Apple’s current home page brings back Think Different to salute Jimmy Carter. I hope they keep this one around. It’s a great tribute to someone who has done a lot of good works since leaving office.
Update (29 December 2004): Here’s the archived version of Apple’s tribute to Jimmy Carter (at Archive.org).
After a productive day getting Manila Envelope 1.0.3a out yesterday, I haven’t done much blogging at all today because of a full workload. I am still alive though. There’s a lot to write about and only a little time in which to do it.
Dan Shafer at Eclecticity calls it “racing the aggregator.” Do you stop to write about something you see in the aggregator, knowing that you’ll fall behind as you do so and that there will be lots more things that pop up to write about?
Also on Saturday, Virginia over Clemson 22-17. I only watched the last six minutes, but boy was it worth it. Amazing touchdown pass from Virginia’s Matt Schaub. Go Hoos!
Lots of stuff this weekend. Friday Lisa and I went to Szmania’s in Kirkland. Ludger was doing his annual Oktoberfest “German soul food” weekend. It was pretty darn good—pleasant, professional service and excellent pork products.
Saturday we spent most of the day outside. There were a bunch of tree branches that we had pruned off then stacked under the pines in front, so I cut them up to go in recycling bags. Lisa and I both took turns killing moss in the lawn. She also built a new bed in front of the sidewalk, where our grass had died long ago. Saturday night we went for Thai with Ed, Gena, Catherine and Peter at Orrapin in Queen Anne. The food was excellent; my eyelids sweated.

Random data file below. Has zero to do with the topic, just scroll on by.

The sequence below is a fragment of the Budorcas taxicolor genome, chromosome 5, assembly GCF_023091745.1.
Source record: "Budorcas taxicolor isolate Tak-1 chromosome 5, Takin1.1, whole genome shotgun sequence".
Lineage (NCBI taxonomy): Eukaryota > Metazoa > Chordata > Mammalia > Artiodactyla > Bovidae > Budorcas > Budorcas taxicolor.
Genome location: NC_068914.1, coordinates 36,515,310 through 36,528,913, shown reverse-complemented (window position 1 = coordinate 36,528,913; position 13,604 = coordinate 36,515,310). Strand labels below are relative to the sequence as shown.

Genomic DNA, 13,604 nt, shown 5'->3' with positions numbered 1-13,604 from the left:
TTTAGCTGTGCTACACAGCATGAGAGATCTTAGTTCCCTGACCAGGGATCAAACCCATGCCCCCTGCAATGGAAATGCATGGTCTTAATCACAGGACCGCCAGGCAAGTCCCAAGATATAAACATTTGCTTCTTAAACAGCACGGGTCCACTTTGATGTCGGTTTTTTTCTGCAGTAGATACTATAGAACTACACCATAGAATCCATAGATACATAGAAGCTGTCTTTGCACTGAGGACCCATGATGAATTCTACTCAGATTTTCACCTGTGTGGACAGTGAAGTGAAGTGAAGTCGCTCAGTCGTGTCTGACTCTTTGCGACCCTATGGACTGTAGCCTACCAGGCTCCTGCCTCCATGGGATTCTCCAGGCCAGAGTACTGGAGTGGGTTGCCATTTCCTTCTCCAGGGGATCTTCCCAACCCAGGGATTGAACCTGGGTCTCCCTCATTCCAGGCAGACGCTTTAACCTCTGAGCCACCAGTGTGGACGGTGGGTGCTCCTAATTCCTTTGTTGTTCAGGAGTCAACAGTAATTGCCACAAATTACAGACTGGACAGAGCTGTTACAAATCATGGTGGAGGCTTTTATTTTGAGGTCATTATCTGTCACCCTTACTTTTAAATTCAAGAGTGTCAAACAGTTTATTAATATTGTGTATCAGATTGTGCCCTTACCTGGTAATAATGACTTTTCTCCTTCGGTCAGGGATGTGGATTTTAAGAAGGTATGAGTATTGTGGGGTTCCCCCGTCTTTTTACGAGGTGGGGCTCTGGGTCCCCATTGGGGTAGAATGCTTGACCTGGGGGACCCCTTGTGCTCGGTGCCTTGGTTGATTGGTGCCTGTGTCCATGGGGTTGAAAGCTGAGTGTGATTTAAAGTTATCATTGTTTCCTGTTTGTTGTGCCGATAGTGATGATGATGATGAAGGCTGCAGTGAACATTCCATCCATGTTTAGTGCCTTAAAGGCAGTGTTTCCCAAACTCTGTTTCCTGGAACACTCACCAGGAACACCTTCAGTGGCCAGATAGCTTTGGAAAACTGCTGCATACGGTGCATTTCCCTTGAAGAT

Sunday we had just finished removing a dead hornet’s nest from 20 feet above our front walk when our neighbor from across the street came up. He was looking for commiseration. His basement had been flooding since yesterday; they had been unable to do more than keep up with the flooding with two pumps. We commiserated and said that we hoped it got fixed soon. When we came back from running some errands, the city was digging in front of our house. Apparently the feeder line that fed both our houses had ruptured, so they had to cut off our water until they could lay new line. They were able to give us water temporarily by running a hose from our neighbor’s house into one of our spigots (I didn’t realise those could go both ways!!). Eventful weekend.
The release notes are here. This version adds Jaguar compatibility. It has not been tested with pre-10.2.1 versions of Mac OS X; feedback is appreciated. Also noteworthy: this version now uses XMLRPC exclusively. You can download the software here; source code is also available.
I’ve deliberately avoided adding new features in this release since it took me so long to get the Jaguar bugfixes figured out. But there may be a couple of new features coming soon.
Brent: NW OS X Dinners. “I was thinking of starting an informal thing, not a users group or anything, but semi-regular dinners with other people here in the Northwest who are OS X developers. I mean ‘developers’ in the broad sense–not just people writing desktop apps but webloggers, scripters, designers, writers, system admins, power users, and so on.” Right on!
Jenny the Shifted Librarian riffs on DRM and computer priorities.
“I’ll bet that’s what really drove Hal crazy. Think about it. He probably just wanted to sing ‘On A Bicycle Built for Two’ (‘Daisy, Daisy, give me your answer do….’) but the embedded DRM wouldn’t let him so his circuits blew, thereby causing the deaths of the crew.”
I can just see it. “I’m sorry, Dave, I’m afraid I can’t play that file. I You know I have the greatest enthusiasm possible for the music, but there is an imminent failure in your DRM-35 unit.”